A Veterinarian’s Letter to the Editor about Antibiotic Resistance, The Hill

by Meghan F. Davis, DVM MPH PhD

This letter responds to the November 5 article “Human antibiotic resistance is not caused by the animals we eat” by Dr. James F. Gaines published in The Hill.

Dear Editor,

In recognition of Get Smart about Antibiotics Week (Nov. 14–20), more clarity around antimicrobial resistance and use of antimicrobial drugs in livestock is needed.

While any uses of these drugs in any setting can favor the growth of resistant bacteria, reducing uses that aren’t absolutely necessary is critical to ensure the future effectiveness of these drugs to treat bacterial infections.

We will not solve the problem of resistant bacteria by focusing only on the use of antimicrobial drugs in people. Scientists around the world warn that overuse of antimicrobials in animal agriculture contributes to the emergence of antibiotic-resistant infections in people.

When animals consume antimicrobials, both “bad” pathogens and “good” bacteria that are resistant are favored to grow. These resistant bacteria can pollute the farm and local communities and also can show up on contaminated meat products sold to consumers. Resistant bacteria also can spread off the farm in dust or water, spread into other animals, and colonize and infect farmers and farm workers.

Centers for Disease Control and Prevention

While antimicrobial drug residues in meat may influence antimicrobial resistance, as was discussed in the November 5th ope-ed by Dr. Gaines, this is actually not a major driver of antimicrobial resistance, as was implied.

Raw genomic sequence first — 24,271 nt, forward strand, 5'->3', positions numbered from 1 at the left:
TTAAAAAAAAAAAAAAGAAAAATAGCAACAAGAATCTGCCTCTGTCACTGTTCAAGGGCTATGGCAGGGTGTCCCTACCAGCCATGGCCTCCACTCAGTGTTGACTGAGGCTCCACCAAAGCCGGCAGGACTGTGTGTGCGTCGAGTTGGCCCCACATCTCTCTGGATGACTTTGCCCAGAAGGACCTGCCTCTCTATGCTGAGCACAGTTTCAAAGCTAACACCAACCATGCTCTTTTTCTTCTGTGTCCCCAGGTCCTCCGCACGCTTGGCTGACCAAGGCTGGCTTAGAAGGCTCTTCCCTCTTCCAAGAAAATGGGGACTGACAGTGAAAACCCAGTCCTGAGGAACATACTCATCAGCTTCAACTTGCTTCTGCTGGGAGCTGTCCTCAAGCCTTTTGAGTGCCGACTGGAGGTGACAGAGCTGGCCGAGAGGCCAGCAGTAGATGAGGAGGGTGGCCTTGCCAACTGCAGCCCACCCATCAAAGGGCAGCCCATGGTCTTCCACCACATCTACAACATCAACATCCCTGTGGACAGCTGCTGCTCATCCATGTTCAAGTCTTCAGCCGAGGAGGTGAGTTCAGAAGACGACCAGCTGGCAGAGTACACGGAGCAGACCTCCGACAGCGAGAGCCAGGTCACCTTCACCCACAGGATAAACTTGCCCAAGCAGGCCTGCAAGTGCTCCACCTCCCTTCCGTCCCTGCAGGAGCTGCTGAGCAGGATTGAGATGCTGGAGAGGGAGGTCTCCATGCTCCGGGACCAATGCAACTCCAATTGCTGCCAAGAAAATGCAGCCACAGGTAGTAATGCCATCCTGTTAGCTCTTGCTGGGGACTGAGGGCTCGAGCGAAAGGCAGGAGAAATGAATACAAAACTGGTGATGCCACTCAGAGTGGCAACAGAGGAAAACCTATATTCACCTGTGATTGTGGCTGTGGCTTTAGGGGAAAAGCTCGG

The United States has important programs — from drug labelling to the Food Animal Drug Residue Avoidance Database (FARAD) — to help farmers prevent residues. Instead, antimicrobial-resistant bacteria, which don’t vanish when antimicrobial use is concluded, contaminate the meat products and expose the consumer during the process of food preparation or consumption.

What is of great concern is that the same antimicrobials used to treat sick people are also given to healthy animals, often to try to make the animals grow faster or to compensate for overcrowded and unsanitary conditions. These practices contribute to the emergence of drug-resistant superbugs that make infections more difficult and costly to treat.

The Food and Drug Administration (FDA) has said that antibiotics used for promoting growth in food animals will no longer be allowed, beginning in 2017, but several other uses for healthy animals will still be permitted.

In 2018, the state of California will go further when it implements SB27 and limits uses of antimicrobial drugs to those needed to treat disease in livestock. These are two small steps that we hope will help combat the epidemic of antimicrobial resistance, but more are needed.

In the battle to control resistant bacteria, inaction is not an option.

Meghan F. Davis, DVM MPH PhD, is an Assistant Professor in the Department of Environmental Health and Engineering at the Johns Hopkins Bloomberg School of Public Health where she does research in environmental microbiology and molecular epidemiology. Before joining the faculty at Johns Hopkins, she worked in clinical veterinary practice, including dairy production, and has written scientific and law publications on the topic of antimicrobial resistance in animal agriculture.

This letter is part of a collection of stories written by clinicians about their firsthand experience with antibiotic resistance and insight into solutions for this critical issue.

Learn more about antibiotics in agriculture.